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A 17-year-old boy presents to the emergency department with severe abdominal pain. Laboratory tests show a deficit in uroporphyrinogen I synthetase and excess δ-aminolevulinate and porphobilinogen in the urine. Which of the following symptoms would most likely also be present in this patient?

(A) Chest pain
(B) Hypotension
(C) Neuropsychiatric disturbances
(D) Polyphagia
(E) Stiff neck
in Biochemistry by

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(C) Neuropsychiatric disturbances
This patient suffers from acute intermittent porphyria (AIP), an autosomal dominant disorder caused by a lack of uroporphyrinogen I synthetase. The buildup of toxic levels of δ-aminolevulinate (ALA) and porphobilinogen lead to the associated symptoms of abdominal pain (more than 90% of cases), neuropathy, high sympathetic tone, and neuropsychiatric disturbances, including anxiety, depression, seizures, and paranoia. AIP almost never presents before puberty, and it can be hard to diagnose because of its acute nature. Untreated, it can lead to paralysis and death.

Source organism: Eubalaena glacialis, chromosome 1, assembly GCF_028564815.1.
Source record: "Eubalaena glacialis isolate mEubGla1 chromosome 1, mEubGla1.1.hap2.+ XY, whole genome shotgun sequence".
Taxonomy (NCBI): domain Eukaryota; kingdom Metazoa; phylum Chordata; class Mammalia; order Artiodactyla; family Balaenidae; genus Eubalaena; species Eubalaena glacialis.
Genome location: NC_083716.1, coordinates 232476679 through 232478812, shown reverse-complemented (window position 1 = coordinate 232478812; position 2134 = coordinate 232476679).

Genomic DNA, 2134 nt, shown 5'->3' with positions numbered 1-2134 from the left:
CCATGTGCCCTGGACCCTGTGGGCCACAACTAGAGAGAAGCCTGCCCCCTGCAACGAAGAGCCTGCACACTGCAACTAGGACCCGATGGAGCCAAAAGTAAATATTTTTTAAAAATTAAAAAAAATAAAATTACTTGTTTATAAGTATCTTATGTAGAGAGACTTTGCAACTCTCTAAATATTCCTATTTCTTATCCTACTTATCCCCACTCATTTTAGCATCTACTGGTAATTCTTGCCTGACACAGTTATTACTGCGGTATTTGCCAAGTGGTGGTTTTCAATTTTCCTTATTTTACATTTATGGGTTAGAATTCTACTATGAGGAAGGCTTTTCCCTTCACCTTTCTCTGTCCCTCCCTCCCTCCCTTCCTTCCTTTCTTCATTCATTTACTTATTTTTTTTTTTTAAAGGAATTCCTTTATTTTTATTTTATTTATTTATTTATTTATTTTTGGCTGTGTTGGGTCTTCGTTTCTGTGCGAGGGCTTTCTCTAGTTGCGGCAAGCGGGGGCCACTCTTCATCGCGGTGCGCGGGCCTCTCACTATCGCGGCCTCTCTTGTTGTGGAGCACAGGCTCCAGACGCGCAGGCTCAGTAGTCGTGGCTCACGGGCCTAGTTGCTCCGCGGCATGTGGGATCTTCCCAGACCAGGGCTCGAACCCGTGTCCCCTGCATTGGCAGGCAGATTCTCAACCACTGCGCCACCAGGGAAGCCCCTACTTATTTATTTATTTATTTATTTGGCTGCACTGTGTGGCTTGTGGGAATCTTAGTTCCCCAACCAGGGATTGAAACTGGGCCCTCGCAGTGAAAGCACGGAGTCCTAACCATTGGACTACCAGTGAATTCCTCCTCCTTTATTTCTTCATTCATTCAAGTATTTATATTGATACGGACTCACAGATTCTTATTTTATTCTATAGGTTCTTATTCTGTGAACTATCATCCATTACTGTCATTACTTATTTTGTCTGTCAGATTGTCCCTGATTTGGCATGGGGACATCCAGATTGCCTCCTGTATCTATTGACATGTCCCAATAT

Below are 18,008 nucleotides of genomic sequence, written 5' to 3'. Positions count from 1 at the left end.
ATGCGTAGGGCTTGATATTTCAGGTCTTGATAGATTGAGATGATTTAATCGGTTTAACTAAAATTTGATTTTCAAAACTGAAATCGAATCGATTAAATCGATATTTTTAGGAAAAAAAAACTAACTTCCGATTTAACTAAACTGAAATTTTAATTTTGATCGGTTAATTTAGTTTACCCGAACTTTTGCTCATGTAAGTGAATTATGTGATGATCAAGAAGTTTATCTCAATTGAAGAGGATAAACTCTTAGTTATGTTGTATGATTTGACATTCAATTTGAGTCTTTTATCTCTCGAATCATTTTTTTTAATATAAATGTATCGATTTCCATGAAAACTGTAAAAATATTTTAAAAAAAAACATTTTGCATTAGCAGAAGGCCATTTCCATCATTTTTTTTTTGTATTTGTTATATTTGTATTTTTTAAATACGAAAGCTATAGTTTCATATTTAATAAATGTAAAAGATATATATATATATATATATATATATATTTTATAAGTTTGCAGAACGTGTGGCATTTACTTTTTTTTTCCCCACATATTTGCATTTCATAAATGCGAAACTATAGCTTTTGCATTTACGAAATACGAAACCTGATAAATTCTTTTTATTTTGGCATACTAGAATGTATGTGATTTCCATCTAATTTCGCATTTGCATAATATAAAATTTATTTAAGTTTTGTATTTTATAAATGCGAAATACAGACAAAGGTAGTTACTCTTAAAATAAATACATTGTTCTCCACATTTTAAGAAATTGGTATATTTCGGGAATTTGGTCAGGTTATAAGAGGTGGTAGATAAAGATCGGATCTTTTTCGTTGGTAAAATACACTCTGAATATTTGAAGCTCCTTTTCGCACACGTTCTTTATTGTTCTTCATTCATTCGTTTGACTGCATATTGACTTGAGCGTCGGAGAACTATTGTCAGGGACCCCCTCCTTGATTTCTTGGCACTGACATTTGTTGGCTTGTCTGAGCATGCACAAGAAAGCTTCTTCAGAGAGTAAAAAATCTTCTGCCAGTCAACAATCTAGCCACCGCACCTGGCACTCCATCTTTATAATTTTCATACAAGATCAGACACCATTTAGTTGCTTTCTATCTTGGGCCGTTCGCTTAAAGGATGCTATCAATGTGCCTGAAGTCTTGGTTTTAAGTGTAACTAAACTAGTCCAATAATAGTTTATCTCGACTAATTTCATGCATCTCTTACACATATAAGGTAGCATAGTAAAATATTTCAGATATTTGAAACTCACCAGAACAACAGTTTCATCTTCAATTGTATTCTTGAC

Answer A is incorrect.
 The differential diagnosis for chest pain is long and includes cardiac, pulmonary, gastrointestinal, and musculoskeletal etiologies. However, attacks of acute intermittent porphyria are not associated with chest pain.

Answer B is incorrect. Due to the high sympathetic tone caused by the pain of the crisis, hypertension may be associated with acute intermittent porphyria, but not hypotension.

Answer D is incorrect. Polyphagia, or greatly increased hunger, is one of the cardinal symptoms associated with diabetes mellitus, not acute intermittent porphyria.

Answer E is incorrect. A stiff neck may be associated with meningeal irritation and can be found in meningitis or with musculoskeletal problems, but it is not found in acute intermittent porphyria.